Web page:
Historically, texts from the period, written on parchment, were usually sewn onto raised supports and laced into pasteboard (heavy boards made by laminating layers of paper), oak, or beech wood boards. Once laced into the boards, the binding was covered with leather or an alum-tawed pig or goat skin. Often decorated brass clasps were fastened to the covers at the foredge to restrain the hydroscopic parchment. The Brut binding is, by contrast, supple and limp, unusual for a cohesive and complete parchment text. It is in fact a stationery binding, sometimes referred to as a tacketed or account book binding. The outside decoration reflects precisely David Pearson’s description of a stationer’s binding: “A common distinguishing feature of this branch of binding is the addition of broad leather bands on the outside of the book, across the spine, with a criss-cross interlace in the leather bands and clearly visible spine tackets. The bindings may also have wraparound flaps which are held shut using clasps or toggles attached to the bands” (90; further illustration in Medieval Manuscripts 35).
There are two types of tacket bindings, primary and secondary. The Brut binding utilized secondary tackets: “Secondary tackets are used to attach a cover to a text block which is already held together by some other means-usually but by no means always, by sewing in the conventional manner to sewing supports” (Pickwoad 138; graphic illustration in Szirmai 310). This type of binding enabled the owner to add new quires by simply removing the tackets, adding the new material to the leather sewing supports, and retacketing into the cover; the fore-edge flap would compensate for the extra allowance needed as the spine became thicker. With this evidence in hand I concluded that perhaps this binding of the Brut was commissioned by a merchant in the sixteenth century, an idea later corroborated by evidence from readers’ annotations (see Ulrich’s article, “Echoes in the Margins,” in this issue). The metal clasp on the flap remains something of a mystery, since the cover shows no evidence of a corresponding catch plate. The clasp may have been repurposed from the original hard-cover binding, never intended to be functional, or simply left incomplete.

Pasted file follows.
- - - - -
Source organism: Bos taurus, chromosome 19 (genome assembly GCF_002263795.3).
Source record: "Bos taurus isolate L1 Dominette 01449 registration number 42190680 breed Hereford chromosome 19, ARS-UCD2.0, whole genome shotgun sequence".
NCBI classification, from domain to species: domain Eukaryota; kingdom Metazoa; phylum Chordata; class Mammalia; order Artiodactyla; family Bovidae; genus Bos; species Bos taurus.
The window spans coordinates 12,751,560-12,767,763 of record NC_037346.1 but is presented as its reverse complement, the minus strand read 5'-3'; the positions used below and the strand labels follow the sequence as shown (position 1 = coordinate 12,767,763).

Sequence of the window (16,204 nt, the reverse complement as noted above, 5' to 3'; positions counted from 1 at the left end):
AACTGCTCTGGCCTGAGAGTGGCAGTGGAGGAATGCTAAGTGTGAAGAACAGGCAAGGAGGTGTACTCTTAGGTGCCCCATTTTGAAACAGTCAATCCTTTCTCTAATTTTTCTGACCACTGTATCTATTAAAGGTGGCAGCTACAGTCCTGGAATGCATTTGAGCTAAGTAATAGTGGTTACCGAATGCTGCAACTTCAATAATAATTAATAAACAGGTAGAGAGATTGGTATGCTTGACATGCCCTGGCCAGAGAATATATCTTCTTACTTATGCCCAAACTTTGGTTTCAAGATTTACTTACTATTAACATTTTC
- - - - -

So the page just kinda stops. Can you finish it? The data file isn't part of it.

The similarities between the Brut and the Derling family’s Book of Diverse Necessary Remembrances are striking (Deborah and I each found this analogue in different ways). The Folger Shakespeare Library catalogue describes the covering as “a London 16th-century blank book binding in brown calfskin over pulp boards with fore-edge flap, over-bands, tackets, lacings, buckle, and strap. Tooled in blind. Dimension: 310 × 201 × 47 mm.” The Brut binding is of similar size (290 × 195 mm), described by Dorothy Africa (Preservation, Conservation, and Digital Imaging, Harvard Library) as “a stationer’s binding, the sort most commonly used for ledgers and business records, characterized by external bands, decorative lacing patterns, tackets and an overlap front lap” (cited in Bryan 208). I am intrigued further by similarities between the Brut binding clasp and those found (as Deborah suggests) on hard cover bindings.1
1. See MS STC 2248, at the Folger Shakespeare Library.